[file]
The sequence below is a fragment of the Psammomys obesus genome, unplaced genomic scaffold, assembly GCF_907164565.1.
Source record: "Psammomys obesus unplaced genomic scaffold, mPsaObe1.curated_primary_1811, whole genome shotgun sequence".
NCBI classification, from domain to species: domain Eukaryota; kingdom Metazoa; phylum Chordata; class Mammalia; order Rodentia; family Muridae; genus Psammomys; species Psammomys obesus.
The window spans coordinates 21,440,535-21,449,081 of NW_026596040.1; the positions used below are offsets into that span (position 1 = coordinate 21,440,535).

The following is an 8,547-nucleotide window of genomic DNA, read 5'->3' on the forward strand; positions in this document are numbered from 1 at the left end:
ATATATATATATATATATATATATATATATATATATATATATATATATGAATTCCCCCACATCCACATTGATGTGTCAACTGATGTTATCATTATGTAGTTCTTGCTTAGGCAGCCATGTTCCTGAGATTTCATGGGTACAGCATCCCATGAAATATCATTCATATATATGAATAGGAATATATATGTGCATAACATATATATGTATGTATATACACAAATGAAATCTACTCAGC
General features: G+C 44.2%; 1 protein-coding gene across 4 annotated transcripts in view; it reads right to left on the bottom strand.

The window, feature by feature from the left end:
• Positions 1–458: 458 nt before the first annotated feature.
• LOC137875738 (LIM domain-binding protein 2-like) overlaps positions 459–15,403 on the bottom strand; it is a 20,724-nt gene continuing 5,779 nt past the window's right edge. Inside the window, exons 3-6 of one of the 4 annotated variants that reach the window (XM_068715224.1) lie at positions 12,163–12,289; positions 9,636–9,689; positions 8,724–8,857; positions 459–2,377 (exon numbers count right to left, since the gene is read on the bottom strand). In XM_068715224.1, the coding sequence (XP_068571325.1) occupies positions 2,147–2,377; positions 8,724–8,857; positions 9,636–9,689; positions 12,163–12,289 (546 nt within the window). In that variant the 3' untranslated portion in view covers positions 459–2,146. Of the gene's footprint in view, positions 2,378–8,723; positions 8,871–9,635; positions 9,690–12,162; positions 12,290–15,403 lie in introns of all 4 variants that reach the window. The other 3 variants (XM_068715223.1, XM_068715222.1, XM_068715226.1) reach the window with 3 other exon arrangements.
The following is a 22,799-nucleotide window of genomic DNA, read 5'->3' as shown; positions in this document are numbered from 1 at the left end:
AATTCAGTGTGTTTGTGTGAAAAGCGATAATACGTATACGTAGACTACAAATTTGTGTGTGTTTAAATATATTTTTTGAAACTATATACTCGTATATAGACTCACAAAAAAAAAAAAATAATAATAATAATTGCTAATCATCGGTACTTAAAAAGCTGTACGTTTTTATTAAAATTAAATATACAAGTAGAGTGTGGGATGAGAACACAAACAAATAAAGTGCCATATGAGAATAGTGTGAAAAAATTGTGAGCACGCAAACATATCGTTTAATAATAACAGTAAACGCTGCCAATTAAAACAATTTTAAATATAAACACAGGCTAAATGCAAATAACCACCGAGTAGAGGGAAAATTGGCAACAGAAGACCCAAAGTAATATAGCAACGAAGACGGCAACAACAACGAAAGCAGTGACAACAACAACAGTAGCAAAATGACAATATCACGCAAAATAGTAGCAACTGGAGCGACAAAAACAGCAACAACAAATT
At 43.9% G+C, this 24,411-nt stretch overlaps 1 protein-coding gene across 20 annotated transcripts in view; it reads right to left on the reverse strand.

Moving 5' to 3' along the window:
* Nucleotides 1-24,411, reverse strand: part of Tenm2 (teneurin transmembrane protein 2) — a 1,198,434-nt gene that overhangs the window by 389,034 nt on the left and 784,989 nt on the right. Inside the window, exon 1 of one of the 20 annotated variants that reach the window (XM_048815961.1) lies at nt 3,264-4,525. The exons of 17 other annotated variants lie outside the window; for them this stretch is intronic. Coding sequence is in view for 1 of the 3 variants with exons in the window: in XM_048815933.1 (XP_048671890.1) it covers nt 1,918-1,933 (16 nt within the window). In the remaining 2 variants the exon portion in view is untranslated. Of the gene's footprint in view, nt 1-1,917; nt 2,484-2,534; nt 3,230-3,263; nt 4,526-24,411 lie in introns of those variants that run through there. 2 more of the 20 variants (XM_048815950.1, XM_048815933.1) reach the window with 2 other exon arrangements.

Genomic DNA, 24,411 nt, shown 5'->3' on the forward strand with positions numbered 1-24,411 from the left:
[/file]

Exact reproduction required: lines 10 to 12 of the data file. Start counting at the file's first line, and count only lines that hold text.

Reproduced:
• LOC137875738 (LIM domain-binding protein 2-like) overlaps positions 459–15,403 on the bottom strand; it is a 20,724-nt gene continuing 5,779 nt past the window's right edge. Inside the window, exons 3-6 of one of the 4 annotated variants that reach the window (XM_068715224.1) lie at positions 12,163–12,289; positions 9,636–9,689; positions 8,724–8,857; positions 459–2,377 (exon numbers count right to left, since the gene is read on the bottom strand). In XM_068715224.1, the coding sequence (XP_068571325.1) occupies positions 2,147–2,377; positions 8,724–8,857; positions 9,636–9,689; positions 12,163–12,289 (546 nt within the window). In that variant the 3' untranslated portion in view covers positions 459–2,146. Of the gene's footprint in view, positions 2,378–8,723; positions 8,871–9,635; positions 9,690–12,162; positions 12,290–15,403 lie in introns of all 4 variants that reach the window. The other 3 variants (XM_068715223.1, XM_068715222.1, XM_068715226.1) reach the window with 3 other exon arrangements.
The following is a 22,799-nucleotide window of genomic DNA, read 5'->3' as shown; positions in this document are numbered from 1 at the left end:
AATTCAGTGTGTTTGTGTGAAAAGCGATAATACGTATACGTAGACTACAAATTTGTGTGTGTTTAAATATATTTTTTGAAACTATATACTCGTATATAGACTCACAAAAAAAAAAAAATAATAATAATAATTGCTAATCATCGGTACTTAAAAAGCTGTACGTTTTTATTAAAATTAAATATACAAGTAGAGTGTGGGATGAGAACACAAACAAATAAAGTGCCATATGAGAATAGTGTGAAAAAATTGTGAGCACGCAAACATATCGTTTAATAATAACAGTAAACGCTGCCAATTAAAACAATTTTAAATATAAACACAGGCTAAATGCAAATAACCACCGAGTAGAGGGAAAATTGGCAACAGAAGACCCAAAGTAATATAGCAACGAAGACGGCAACAACAACGAAAGCAGTGACAACAACAACAGTAGCAAAATGACAATATCACGCAAAATAGTAGCAACTGGAGCGACAAAAACAGCAACAACAAATT